Independent astronomers say North Korea's newly launched satellite may be malfunctioning, tumbling end over end instead of pointing consistently at the Earth. It also is allegedly failing to emit expected ultra high-frequency radio broadcasts.
Dr. Jonathan McDowell of the Harvard-Smithsonian Center for Astrophysics told VOA Monday that optical observers from around the world have been using orbital data to predict the satellite's movements. They also have been measuring its brightness.
He said multiple reports, notably one from retired South African astronomer Greg Roberts, indicate the satellite is alternately getting brighter and fainter in 16-second intervals, which suggests to McDowell and other scientists that the satellite is tumbling in orbit.
"The box is tumbling end over end, so when it catches the sunlight it gets brighter, when it's facing the other way it gets fainter, McDowell said. That leads us further to conclude the satellite isn't working right. It's designed so that it should always point toward the Earth so it can use its little webcam to take pictures of the Earth," he said.
McDowell said another troubling sign - the absence of ultra high-frequency radio broadcasts North Korea said would be emitted from the satellite - was flagged by Bob Christy with the Kettering Group of amateur satellite observers in the United Kingdom.
"People have been looking for the claimed patriotic songs that the satellite is meant to be broadcasting over radio, and no one has been able to pick those up. So we think that part isn't working either," McDowell said.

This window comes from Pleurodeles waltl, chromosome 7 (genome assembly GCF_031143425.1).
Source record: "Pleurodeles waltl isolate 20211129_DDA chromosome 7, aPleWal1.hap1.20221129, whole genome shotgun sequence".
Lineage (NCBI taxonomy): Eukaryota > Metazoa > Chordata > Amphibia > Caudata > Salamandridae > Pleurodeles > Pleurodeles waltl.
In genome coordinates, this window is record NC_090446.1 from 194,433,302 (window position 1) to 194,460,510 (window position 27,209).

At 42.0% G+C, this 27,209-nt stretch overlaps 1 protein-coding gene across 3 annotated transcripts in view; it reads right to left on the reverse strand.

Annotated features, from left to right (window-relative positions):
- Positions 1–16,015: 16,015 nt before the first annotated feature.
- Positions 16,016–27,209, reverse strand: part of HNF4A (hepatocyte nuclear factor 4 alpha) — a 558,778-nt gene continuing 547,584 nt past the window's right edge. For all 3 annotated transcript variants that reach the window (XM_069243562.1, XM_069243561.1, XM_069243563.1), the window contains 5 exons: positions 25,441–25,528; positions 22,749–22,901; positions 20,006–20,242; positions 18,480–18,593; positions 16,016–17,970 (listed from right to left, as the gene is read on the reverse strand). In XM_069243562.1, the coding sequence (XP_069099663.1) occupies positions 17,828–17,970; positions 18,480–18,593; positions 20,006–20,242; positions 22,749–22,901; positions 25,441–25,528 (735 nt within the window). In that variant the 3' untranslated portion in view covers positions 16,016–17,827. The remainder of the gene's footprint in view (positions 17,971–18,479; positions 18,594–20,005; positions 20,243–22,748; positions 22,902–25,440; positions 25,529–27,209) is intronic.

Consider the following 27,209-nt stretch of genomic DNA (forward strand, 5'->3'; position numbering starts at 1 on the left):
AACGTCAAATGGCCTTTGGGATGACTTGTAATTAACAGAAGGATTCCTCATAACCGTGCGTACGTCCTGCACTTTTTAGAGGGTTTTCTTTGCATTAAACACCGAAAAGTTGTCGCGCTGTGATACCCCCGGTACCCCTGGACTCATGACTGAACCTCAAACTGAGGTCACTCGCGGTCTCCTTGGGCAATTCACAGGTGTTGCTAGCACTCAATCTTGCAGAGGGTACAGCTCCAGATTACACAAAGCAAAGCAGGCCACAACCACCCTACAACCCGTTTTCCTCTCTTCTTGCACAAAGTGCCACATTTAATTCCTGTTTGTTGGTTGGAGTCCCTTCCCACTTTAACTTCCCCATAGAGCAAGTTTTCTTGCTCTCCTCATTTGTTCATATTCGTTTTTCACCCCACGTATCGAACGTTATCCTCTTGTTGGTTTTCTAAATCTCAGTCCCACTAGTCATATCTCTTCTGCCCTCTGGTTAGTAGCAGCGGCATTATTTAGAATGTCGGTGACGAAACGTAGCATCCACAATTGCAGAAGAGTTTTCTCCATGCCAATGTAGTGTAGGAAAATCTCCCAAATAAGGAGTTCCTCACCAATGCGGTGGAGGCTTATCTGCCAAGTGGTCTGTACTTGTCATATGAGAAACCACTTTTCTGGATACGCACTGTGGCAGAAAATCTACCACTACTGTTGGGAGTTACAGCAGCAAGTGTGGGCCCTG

The United States Strategic Command, which tracks and identifies all man-made objects in Earth's orbit, referred all inquiries about the reports to the U.S. Defense Department, which declined to comment.
The South Korean defense ministry said it typically takes about two weeks to determine whether a satellite works successfully after liftoff, citing data from the North American Aerospace Defense Command, or NORAD.
The North Koreans launched the satellite toward a sun-synchronous orbit over the North and South poles, which is consistent with orbiters that would image the Earth. According to McDowell, that is a tip-off that Pyongyang's ultimate goal is to develop a spy satellite, which he said would require a somewhat larger rocket.
"The path they've chosen to put the satellite in suggests that they're interested in it as a pathfinder for a future, bigger [orbiter] that might be observing the Earth. The obvious reason the North Koreans would want to observe the Earth is to have an independent spy satellite capability," said McDowell.
North Korea called last week's launch "groundbreaking" and "peaceful" with the aim of placing a weather satellite into orbit. It was carried out despite warnings from the United Nations and the United States. The event is being viewed by most of the world as a violation of U.N. Security Council resolutions.
Seoul, Tokyo, Washington and the United Nations immediately condemned the launch.